What's even greater than great is that you don't have to specifically grill your sandwich. Instead, you could toast it, bake it, broil it, griddle it, pan-fry it, cook it over an open fire, put it in a Panini press, or however else you want to cook it for maximum deliciosity©. Phew, for a minute there I felt like somebody else…

  
            Have you ever seen Benny And Joon? Me neither, but apparently it contains some charming scene wherein Johnny Depp makes grilled cheese with a clothes iron. As far as I know, Johnny Depp has never wanted to blow me up so that I couldn't sit under a dragon's blood tree, so I'll also trust his method.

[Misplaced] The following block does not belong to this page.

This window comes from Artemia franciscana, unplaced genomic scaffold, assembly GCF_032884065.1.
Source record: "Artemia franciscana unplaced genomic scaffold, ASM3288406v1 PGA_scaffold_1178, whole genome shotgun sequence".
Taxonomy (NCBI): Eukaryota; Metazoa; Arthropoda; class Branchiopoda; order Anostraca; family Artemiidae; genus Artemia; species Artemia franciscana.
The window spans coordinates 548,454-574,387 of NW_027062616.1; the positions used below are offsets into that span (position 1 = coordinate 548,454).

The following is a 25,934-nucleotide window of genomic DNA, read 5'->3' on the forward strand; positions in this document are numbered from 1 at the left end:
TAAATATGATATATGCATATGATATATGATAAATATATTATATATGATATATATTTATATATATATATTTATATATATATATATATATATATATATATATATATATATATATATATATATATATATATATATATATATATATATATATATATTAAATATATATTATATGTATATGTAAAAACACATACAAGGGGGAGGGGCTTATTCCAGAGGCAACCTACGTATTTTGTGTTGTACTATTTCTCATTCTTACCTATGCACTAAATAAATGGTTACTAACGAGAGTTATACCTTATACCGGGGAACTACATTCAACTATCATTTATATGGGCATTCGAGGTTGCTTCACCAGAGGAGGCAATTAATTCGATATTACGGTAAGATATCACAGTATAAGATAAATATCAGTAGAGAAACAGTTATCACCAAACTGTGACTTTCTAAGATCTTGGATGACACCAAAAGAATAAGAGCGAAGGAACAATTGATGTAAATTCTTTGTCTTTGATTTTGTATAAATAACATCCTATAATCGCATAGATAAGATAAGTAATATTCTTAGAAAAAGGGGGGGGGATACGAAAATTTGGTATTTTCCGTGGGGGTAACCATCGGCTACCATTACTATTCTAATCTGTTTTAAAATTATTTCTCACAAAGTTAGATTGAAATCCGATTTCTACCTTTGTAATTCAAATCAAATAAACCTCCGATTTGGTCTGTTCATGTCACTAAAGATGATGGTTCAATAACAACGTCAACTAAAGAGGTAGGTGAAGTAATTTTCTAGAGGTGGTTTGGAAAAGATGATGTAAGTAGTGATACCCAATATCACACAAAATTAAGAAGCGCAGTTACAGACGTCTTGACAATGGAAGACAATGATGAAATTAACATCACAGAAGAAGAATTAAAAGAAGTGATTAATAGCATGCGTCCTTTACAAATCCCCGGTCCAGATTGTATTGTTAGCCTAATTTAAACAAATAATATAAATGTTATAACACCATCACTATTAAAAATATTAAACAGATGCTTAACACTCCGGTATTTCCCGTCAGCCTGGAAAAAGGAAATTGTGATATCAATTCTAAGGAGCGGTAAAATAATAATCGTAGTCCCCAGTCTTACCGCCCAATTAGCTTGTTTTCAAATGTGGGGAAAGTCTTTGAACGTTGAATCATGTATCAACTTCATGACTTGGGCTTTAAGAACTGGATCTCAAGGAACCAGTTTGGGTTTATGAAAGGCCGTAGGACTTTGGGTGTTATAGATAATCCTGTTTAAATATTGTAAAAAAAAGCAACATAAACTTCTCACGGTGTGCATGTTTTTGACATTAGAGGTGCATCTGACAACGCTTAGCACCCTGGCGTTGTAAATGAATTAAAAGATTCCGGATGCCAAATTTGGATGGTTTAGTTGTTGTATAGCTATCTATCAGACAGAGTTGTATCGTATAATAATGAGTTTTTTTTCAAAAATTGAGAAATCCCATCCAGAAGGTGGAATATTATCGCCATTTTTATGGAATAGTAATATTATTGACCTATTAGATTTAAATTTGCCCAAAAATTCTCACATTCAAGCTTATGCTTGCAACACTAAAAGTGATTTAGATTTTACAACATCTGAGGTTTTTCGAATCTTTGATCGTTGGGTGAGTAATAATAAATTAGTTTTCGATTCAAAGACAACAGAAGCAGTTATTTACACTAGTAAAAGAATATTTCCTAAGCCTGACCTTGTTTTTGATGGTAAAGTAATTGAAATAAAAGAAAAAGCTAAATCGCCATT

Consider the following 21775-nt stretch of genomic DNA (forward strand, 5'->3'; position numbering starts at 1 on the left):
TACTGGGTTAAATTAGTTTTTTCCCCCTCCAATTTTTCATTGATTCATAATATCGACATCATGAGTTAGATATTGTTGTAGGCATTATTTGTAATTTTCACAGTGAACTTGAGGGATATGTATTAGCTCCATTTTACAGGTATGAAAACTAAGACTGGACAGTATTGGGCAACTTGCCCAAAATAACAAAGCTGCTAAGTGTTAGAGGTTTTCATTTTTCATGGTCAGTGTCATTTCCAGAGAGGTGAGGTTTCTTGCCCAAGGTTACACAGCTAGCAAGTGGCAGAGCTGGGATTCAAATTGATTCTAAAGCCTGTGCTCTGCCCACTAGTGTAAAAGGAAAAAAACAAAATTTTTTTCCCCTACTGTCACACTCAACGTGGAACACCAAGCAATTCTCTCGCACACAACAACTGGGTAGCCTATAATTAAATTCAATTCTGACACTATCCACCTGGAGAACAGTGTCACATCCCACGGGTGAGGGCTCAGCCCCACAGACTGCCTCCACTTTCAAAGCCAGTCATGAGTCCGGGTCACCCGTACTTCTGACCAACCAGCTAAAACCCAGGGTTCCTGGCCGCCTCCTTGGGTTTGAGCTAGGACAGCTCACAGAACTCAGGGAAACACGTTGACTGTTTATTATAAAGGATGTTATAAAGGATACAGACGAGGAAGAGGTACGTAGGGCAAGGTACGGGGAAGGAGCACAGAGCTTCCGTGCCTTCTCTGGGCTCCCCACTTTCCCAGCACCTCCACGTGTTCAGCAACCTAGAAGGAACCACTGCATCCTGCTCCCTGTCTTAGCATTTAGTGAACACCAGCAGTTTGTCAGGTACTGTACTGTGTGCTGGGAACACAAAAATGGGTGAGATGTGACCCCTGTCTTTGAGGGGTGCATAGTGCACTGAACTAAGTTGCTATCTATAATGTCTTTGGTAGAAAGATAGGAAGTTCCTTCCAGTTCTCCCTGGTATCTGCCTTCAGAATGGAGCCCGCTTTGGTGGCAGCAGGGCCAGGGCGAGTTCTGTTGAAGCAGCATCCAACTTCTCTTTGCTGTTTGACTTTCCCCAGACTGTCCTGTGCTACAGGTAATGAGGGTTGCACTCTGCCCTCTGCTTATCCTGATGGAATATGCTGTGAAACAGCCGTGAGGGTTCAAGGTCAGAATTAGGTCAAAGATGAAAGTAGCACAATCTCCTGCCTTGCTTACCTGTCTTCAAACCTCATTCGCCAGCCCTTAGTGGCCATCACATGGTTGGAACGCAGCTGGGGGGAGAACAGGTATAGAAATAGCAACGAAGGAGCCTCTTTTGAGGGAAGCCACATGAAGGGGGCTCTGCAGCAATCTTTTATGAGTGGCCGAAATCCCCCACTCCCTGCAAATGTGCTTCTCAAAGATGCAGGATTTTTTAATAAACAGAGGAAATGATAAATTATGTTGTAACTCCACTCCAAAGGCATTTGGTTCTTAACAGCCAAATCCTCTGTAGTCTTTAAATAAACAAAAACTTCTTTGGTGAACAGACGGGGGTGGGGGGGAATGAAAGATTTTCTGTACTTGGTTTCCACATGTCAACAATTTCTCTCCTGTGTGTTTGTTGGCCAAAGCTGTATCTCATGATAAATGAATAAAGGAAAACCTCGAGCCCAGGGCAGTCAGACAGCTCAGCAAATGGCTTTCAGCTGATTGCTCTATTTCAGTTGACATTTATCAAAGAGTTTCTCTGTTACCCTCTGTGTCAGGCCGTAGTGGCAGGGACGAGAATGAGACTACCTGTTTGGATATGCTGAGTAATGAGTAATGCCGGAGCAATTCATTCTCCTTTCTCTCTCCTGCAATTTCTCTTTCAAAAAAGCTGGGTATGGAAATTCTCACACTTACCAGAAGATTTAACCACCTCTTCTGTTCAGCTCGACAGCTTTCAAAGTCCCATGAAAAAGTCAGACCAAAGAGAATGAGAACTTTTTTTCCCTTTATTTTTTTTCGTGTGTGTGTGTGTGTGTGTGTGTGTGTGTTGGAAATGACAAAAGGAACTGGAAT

By adding a few simple ingredients, you can make at least 150 different but still amazingly deliciously wonderfully melty grilled cheese sandwiches!
            If grilled cheese sounds amazing but not quite filling enough, have I got some great news for you. Grilled cheese's best friend is none other than tomato soup! Just think about dipping the corner of your scrumptious love-melt into a bowl of hot slightly-peppered liquid red wholesome creamy amazingness. Is anyone else drooling right now? If you're not, immediately stop what you're doing and spend no less than four hours on this site.
            Cranking the drool factor up to eleven for people who hate their bodies but love their taste buds, restaurant chain Friendly's once offered a grilled cheese burger melt, which was a good old juicy hamburger smushed between *two* grilled cheese sandwiches. Sadly/Thankfully, this item is no longer available.